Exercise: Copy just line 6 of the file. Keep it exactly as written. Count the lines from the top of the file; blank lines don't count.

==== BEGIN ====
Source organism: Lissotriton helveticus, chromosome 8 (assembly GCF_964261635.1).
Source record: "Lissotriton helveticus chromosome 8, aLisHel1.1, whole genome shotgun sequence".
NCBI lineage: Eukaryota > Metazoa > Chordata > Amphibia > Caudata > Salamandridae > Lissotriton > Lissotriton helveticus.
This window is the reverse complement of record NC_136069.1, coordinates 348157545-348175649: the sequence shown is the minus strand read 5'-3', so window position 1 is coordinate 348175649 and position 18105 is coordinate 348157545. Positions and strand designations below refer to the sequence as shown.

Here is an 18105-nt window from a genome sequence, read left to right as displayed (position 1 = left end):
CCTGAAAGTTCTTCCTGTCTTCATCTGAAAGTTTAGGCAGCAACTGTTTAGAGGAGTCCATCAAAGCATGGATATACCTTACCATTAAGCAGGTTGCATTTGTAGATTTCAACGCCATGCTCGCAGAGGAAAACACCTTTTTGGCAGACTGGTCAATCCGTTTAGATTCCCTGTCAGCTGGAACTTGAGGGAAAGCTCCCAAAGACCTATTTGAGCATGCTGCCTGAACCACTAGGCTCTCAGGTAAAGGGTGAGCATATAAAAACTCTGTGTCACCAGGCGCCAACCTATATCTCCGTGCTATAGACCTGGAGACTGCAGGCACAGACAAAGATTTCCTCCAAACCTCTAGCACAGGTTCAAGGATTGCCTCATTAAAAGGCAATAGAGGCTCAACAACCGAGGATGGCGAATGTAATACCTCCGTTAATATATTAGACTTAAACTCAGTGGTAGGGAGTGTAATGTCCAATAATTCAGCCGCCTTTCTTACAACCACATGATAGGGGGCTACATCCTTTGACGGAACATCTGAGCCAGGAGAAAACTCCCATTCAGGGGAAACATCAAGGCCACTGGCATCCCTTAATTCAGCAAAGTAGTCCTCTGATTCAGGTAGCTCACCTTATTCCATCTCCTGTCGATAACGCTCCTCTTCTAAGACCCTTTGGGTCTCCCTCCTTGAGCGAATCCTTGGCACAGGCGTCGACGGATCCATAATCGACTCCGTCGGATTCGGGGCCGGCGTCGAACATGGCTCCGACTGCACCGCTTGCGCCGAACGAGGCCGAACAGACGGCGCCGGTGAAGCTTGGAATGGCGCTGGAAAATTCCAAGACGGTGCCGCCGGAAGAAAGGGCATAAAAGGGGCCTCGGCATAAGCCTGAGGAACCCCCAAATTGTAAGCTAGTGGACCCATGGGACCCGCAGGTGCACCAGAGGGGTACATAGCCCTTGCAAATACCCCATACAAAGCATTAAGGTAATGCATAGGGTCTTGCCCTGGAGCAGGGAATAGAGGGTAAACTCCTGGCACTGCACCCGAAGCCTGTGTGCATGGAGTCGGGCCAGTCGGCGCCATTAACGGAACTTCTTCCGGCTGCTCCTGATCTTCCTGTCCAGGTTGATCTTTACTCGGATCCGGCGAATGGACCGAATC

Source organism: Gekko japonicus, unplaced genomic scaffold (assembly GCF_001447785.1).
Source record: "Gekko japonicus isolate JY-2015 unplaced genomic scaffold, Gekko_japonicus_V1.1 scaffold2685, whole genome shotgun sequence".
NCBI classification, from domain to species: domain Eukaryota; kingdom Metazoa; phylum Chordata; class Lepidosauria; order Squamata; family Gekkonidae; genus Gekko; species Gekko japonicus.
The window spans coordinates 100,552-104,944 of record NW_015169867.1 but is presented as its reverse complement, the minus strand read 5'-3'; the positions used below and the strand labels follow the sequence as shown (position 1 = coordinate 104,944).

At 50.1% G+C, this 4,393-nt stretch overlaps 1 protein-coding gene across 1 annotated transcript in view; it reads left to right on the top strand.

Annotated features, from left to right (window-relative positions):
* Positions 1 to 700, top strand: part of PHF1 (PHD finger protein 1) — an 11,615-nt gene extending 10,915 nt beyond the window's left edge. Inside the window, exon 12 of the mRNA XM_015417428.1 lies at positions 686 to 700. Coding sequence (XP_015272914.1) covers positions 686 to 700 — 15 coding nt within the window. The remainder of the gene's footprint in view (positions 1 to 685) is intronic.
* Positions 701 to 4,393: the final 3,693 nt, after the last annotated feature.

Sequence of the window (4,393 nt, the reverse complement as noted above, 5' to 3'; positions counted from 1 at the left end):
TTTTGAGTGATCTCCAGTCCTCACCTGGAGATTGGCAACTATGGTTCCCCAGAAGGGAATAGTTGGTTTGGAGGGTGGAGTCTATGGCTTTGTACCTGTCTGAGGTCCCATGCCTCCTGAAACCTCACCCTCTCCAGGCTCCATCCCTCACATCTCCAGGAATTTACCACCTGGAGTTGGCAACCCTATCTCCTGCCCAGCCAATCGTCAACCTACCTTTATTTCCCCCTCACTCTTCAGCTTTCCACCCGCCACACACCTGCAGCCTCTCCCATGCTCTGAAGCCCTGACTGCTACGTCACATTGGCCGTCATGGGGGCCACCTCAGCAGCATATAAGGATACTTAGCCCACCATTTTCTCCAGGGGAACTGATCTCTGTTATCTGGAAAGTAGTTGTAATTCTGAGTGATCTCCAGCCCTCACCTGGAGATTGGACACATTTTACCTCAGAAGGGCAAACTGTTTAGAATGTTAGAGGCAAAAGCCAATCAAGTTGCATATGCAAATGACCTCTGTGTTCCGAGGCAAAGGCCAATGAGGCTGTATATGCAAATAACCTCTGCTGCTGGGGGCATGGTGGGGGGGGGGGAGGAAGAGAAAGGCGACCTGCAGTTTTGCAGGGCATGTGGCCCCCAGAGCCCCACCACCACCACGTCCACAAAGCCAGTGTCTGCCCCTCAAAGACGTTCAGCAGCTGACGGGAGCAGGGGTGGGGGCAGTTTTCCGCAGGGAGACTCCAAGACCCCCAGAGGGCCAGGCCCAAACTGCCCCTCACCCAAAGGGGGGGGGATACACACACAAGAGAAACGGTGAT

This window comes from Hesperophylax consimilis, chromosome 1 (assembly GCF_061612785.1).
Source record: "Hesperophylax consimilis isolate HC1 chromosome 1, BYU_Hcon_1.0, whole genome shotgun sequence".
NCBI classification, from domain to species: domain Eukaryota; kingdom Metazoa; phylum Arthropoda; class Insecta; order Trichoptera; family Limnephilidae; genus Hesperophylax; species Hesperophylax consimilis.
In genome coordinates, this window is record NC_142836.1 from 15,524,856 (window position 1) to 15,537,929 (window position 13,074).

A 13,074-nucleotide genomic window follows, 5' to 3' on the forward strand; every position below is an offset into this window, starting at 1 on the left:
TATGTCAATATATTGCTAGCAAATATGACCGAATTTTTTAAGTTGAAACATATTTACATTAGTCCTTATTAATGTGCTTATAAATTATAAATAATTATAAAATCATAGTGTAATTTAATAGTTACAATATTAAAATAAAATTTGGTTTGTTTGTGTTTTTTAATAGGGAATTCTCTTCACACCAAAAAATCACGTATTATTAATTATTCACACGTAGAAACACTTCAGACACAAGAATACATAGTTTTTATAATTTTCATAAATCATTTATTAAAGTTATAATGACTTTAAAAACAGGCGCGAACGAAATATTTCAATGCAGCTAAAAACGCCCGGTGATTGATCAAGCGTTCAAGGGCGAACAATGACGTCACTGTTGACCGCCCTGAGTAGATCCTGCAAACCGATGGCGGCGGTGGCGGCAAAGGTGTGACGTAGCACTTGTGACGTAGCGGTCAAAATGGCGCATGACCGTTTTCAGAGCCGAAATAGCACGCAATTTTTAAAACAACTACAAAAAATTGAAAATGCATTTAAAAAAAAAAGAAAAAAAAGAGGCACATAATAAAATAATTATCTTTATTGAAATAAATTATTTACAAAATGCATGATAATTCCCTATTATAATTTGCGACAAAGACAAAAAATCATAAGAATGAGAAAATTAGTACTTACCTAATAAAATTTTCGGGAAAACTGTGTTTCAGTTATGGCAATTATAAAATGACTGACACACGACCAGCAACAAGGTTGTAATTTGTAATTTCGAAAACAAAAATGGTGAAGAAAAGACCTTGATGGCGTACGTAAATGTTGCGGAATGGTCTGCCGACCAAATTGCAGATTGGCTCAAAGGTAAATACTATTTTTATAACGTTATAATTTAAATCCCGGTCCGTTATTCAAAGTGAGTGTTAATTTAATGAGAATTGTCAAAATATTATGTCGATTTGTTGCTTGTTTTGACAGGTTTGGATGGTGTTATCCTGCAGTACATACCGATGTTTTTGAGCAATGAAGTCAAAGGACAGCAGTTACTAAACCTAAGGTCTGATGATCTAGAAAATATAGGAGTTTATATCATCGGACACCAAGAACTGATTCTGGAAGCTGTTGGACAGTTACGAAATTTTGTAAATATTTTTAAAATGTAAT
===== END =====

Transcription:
CCTGAAAGTTCTTCCTGTCTTCATCTGAAAGTTTAGGCAGCAACTGTTTAGAGGAGTCCATCAAAGCATGGATATACCTTACCATTAAGCAGGTTGCATTTGTAGATTTCAACGCCATGCTCGCAGAGGAAAACACCTTTTTGGCAGACTGGTCAATCCGTTTAGATTCCCTGTCAGCTGGAACTTGAGGGAAAGCTCCCAAAGACCTATTTGAGCATGCTGCCTGAACCACTAGGCTCTCAGGTAAAGGGTGAGCATATAAAAACTCTGTGTCACCAGGCGCCAACCTATATCTCCGTGCTATAGACCTGGAGACTGCAGGCACAGACAAAGATTTCCTCCAAACCTCTAGCACAGGTTCAAGGATTGCCTCATTAAAAGGCAATAGAGGCTCAACAACCGAGGATGGCGAATGTAATACCTCCGTTAATATATTAGACTTAAACTCAGTGGTAGGGAGTGTAATGTCCAATAATTCAGCCGCCTTTCTTACAACCACATGATAGGGGGCTACATCCTTTGACGGAACATCTGAGCCAGGAGAAAACTCCCATTCAGGGGAAACATCAAGGCCACTGGCATCCCTTAATTCAGCAAAGTAGTCCTCTGATTCAGGTAGCTCACCTTATTCCATCTCCTGTCGATAACGCTCCTCTTCTAAGACCCTTTGGGTCTCCCTCCTTGAGCGAATCCTTGGCACAGGCGTCGACGGATCCATAATCGACTCCGTCGGATTCGGGGCCGGCGTCGAACATGGCTCCGACTGCACCGCTTGCGCCGAACGAGGCCGAACAGACGGCGCCGGTGAAGCTTGGAATGGCGCTGGAAAATTCCAAGACGGTGCCGCCGGAAGAAAGGGCATAAAAGGGGCCTCGGCATAAGCCTGAGGAACCCCCAAATTGTAAGCTAGTGGACCCATGGGACCCGCAGGTGCACCAGAGGGGTACATAGCCCTTGCAAATACCCCATACAAAGCATTAAGGTAATGCATAGGGTCTTGCCCTGGAGCAGGGAATAGAGGGTAAACTCCTGGCACTGCACCCGAAGCCTGTGTGCATGGAGTCGGGCCAGTCGGCGCCATTAACGGAACTTCTTCCGGCTGCTCCTGATCTTCCTGTCCAGGTTGATCTTTACTCGGATCCGGCGAATGGACCGAATC